This blog will not be written from out in the middle. I don’t play cricket. Never have, really, apart from a consistently unsuccessful school career where I never got picked for the school team, and the unavailability of toughened plastic lenses to enable me to play in glasses proved rather a handicap – and a solitary day’s single-wicket competition on a mudbath of a wicket in Bourn, Cambridgeshire on which, remarkably, I did manage to get a few runs.
I merely watch cricket. Not even on television these days, since I don’t have Sky, and not at Test matches: just county cricket – and even then, not at echoing, empty stadia, but, resolutely, only at picturesque festival grounds. I make an exception for a few county grounds like Canterbury and Hove. All this does narrow the focus, I grant you.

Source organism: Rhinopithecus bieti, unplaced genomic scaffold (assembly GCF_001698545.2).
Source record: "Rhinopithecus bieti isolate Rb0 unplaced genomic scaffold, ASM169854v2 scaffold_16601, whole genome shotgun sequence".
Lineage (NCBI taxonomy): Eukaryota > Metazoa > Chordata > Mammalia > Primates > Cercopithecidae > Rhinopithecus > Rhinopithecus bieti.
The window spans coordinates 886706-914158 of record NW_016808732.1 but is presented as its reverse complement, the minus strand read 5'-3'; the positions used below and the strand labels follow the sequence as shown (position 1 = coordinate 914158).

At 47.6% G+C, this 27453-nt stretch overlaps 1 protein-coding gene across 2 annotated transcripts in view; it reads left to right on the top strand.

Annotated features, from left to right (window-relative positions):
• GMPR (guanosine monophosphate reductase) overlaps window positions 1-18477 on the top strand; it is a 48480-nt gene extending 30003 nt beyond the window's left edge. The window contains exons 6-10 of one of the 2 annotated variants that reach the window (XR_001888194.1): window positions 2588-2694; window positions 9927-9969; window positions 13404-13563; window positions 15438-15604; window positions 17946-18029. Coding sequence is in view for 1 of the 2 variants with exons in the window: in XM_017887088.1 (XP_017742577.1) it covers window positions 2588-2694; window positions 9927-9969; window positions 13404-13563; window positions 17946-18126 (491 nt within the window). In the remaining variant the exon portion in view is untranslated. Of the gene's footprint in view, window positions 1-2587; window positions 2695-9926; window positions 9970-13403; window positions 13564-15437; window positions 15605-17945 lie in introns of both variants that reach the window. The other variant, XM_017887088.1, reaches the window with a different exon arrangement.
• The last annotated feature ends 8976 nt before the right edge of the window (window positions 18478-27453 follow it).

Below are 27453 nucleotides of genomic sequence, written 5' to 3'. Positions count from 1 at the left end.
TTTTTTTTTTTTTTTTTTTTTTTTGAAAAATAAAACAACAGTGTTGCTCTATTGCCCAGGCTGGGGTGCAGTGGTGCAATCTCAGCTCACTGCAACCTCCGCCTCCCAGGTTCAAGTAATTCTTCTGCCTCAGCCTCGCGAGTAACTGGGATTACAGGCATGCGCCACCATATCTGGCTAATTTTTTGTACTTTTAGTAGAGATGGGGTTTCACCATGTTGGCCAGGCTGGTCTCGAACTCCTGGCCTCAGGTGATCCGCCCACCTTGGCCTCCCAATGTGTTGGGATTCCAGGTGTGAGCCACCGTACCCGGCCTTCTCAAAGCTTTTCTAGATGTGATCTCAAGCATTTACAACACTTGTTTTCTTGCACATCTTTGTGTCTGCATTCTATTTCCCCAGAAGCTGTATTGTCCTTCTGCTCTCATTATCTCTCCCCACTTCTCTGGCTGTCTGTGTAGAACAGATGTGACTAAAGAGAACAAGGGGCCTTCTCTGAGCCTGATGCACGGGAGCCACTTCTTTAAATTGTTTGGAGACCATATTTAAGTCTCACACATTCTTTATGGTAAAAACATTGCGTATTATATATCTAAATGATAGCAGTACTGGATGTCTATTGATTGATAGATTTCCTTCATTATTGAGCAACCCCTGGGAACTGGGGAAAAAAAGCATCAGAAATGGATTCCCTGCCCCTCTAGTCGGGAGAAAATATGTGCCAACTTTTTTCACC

I don’t much mind who wins, either: I go to watch play – that’s all. I go for a nice day out: an occasion. And that’s what I shall write about. Not about whether Ian Bell should be in the Test side, or whether KP should be recalled, or who’s going to win the next World Cup. How should I know, even if I cared enough? I usually travel a fair way to see a day’s cricket, so I expect more than just 90-odd overs of a particular game: I hope for an event, and I’m interested in how and why it becomes one, and what kind. When the trend of sports coverage seems ever more concentrated on the minutiae of a game itself, with endless counter-factual speculations on how tactics, decisions and outcomes could and should have been different, I’m of the opposite inclination: easily distracted; a divergent thinker, I guess would be the technical term.
I’m on the outside: casting an eye on the action from my metaphorical hammock slung between those two trees beyond the boundary rope. That’s what’s intriguing and important about sport: that, while its oblivious exponents and aficionados are so caught up in this strange exclusive ritual, everything else that has nothing to do with sport is still coming into it. You get a good view of all that, swinging idly in your hammock.